Treating SPD with Therapy
SPD treatment often means working with an occupational therapist on activities that help retrain the senses. Many therapists use a sensory integration (OT-SI) approach that begins in a controlled, stimulating environment, and focuses on making SPD easier to manage in day-to-day life. OT-SI uses fun, stimulating activities to challenge patients’ senses without overwhelming them or linking stimulation to feelings of failure. Over time, the goal is to extend these learned, appropriate responses outside of the clinic to home, school, and life.
Treatment may include a “sensory diet” wherein activities are introduced in a gentle, fun way in order to ease into a range of sensations. This approach is most effective with patients who practice at home. Depending on the senses affected, therapy may also include:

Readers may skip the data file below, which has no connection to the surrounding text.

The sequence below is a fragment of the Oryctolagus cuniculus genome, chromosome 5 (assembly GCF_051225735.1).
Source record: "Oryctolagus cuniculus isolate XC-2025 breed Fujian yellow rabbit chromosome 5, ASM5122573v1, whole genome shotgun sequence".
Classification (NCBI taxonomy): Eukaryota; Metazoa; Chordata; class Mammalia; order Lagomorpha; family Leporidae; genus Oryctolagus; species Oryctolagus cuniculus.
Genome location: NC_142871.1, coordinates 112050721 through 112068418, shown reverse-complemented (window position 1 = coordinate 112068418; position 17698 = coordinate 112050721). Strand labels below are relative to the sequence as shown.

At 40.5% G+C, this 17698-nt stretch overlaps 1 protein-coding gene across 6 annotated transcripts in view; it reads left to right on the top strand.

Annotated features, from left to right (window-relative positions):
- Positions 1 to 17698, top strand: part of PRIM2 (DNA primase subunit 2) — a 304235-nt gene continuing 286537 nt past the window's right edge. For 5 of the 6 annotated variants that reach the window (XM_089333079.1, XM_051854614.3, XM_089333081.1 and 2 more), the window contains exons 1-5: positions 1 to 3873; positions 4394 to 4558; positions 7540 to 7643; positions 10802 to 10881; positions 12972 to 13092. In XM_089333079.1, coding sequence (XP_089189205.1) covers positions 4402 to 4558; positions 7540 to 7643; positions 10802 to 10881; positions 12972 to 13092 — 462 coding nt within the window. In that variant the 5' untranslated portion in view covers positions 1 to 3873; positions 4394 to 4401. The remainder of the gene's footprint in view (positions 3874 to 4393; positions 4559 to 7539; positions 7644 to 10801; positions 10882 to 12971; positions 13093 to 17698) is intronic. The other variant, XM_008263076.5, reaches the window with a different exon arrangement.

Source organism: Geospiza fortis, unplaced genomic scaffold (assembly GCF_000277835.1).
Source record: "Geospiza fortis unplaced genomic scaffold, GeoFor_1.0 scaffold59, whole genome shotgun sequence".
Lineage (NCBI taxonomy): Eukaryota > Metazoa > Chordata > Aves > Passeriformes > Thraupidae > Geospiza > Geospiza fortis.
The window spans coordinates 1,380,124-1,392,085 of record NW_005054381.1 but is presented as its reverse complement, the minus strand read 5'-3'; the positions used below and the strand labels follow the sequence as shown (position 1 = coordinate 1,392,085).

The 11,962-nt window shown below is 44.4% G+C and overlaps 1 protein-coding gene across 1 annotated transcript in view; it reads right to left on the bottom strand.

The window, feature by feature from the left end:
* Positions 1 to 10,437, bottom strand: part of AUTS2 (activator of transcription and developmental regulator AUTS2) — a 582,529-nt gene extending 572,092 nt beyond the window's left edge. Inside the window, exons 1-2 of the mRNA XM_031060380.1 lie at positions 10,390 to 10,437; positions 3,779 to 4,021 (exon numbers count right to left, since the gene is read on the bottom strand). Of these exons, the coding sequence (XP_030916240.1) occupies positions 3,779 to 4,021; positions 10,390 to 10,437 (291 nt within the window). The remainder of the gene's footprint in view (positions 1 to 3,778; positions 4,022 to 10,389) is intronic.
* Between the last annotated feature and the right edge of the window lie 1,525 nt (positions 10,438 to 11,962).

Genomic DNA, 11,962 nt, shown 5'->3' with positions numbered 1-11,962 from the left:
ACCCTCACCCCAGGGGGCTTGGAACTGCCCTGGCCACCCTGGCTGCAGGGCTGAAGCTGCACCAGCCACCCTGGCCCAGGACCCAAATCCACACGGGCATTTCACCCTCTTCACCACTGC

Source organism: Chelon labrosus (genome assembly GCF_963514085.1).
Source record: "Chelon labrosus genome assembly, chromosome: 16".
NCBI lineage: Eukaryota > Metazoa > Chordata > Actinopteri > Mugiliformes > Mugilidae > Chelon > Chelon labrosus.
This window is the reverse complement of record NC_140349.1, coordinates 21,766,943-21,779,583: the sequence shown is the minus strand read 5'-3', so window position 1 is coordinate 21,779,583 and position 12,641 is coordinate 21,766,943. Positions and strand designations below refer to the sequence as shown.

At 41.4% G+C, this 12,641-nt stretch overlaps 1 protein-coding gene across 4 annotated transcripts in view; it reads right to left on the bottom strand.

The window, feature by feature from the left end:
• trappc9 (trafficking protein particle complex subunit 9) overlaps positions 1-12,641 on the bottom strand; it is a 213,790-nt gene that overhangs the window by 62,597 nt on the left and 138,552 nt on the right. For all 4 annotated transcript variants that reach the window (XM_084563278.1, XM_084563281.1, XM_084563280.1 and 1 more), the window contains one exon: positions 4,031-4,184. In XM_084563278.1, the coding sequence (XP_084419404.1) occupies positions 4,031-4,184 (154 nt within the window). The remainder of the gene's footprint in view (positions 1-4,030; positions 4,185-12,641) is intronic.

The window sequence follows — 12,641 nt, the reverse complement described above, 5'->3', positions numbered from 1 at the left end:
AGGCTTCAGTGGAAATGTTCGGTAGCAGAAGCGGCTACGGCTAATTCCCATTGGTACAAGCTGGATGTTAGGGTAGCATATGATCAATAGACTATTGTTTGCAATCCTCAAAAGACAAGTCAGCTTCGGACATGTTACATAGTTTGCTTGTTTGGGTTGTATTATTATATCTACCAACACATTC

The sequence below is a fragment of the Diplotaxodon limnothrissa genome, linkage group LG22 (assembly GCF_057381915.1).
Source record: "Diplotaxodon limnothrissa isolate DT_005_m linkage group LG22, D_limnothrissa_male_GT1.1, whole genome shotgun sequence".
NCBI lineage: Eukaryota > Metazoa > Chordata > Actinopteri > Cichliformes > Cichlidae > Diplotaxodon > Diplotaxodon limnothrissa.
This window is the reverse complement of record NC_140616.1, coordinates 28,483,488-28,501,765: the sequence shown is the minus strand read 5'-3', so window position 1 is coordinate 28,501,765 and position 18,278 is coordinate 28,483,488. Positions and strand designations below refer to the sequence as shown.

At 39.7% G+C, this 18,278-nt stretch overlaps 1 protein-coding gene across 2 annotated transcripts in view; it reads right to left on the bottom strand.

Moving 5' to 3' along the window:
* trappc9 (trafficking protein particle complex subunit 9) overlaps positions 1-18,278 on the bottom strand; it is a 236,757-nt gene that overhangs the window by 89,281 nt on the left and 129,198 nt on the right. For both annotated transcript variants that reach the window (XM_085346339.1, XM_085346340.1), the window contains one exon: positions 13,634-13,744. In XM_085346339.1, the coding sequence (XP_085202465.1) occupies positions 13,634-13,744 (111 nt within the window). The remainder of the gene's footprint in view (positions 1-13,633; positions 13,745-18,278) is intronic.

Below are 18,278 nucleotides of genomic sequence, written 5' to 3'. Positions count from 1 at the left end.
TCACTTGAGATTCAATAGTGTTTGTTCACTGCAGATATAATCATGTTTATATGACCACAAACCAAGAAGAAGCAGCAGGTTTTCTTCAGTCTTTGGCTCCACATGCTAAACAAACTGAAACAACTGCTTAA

- Physical therapy using a sensory integration approach (PT-SI)
- Vision therapy to improve eye-motor skills for people who have trouble reading, merging into traffic, or writing
- Listening therapy (LT), which asks people with auditory issues to listen to a variety of sound frequencies and patterns to stimulate the brain while doing other motor tasks like walking on a balance beam
- Psychotherapy for people who have developed a mood disorder or anxiety because of SPD
- Speech and language therapy